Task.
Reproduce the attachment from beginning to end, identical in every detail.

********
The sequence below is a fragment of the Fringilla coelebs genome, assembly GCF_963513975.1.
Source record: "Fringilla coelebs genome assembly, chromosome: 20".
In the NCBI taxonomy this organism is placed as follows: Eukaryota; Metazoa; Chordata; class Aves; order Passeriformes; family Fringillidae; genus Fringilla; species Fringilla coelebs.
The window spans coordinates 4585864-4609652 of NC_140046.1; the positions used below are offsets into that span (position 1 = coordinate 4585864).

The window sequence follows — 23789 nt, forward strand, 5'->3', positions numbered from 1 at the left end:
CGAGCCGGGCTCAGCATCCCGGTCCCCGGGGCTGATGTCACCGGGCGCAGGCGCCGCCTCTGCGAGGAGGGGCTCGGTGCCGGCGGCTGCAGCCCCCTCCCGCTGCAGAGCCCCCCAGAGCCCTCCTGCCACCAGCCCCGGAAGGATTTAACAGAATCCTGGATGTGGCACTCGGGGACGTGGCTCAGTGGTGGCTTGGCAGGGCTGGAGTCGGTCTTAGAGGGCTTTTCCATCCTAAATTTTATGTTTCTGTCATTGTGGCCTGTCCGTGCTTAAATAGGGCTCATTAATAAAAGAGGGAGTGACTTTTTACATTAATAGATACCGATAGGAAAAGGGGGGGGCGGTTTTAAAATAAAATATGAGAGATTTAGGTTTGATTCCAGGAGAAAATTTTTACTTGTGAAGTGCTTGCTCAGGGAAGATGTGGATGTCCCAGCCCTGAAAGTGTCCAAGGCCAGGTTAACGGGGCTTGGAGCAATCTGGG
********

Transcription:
The sequence below is a fragment of the Fringilla coelebs genome, assembly GCF_963513975.1.
Source record: "Fringilla coelebs genome assembly, chromosome: 20".
In the NCBI taxonomy this organism is placed as follows: Eukaryota; Metazoa; Chordata; class Aves; order Passeriformes; family Fringillidae; genus Fringilla; species Fringilla coelebs.
The window spans coordinates 4585864-4609652 of NC_140046.1; the positions used below are offsets into that span (position 1 = coordinate 4585864).

The window sequence follows — 23789 nt, forward strand, 5'->3', positions numbered from 1 at the left end:
CGAGCCGGGCTCAGCATCCCGGTCCCCGGGGCTGATGTCACCGGGCGCAGGCGCCGCCTCTGCGAGGAGGGGCTCGGTGCCGGCGGCTGCAGCCCCCTCCCGCTGCAGAGCCCCCCAGAGCCCTCCTGCCACCAGCCCCGGAAGGATTTAACAGAATCCTGGATGTGGCACTCGGGGACGTGGCTCAGTGGTGGCTTGGCAGGGCTGGAGTCGGTCTTAGAGGGCTTTTCCATCCTAAATTTTATGTTTCTGTCATTGTGGCCTGTCCGTGCTTAAATAGGGCTCATTAATAAAAGAGGGAGTGACTTTTTACATTAATAGATACCGATAGGAAAAGGGGGGGGCGGTTTTAAAATAAAATATGAGAGATTTAGGTTTGATTCCAGGAGAAAATTTTTACTTGTGAAGTGCTTGCTCAGGGAAGATGTGGATGTCCCAGCCCTGAAAGTGTCCAAGGCCAGGTTAACGGGGCTTGGAGCAATCTGGG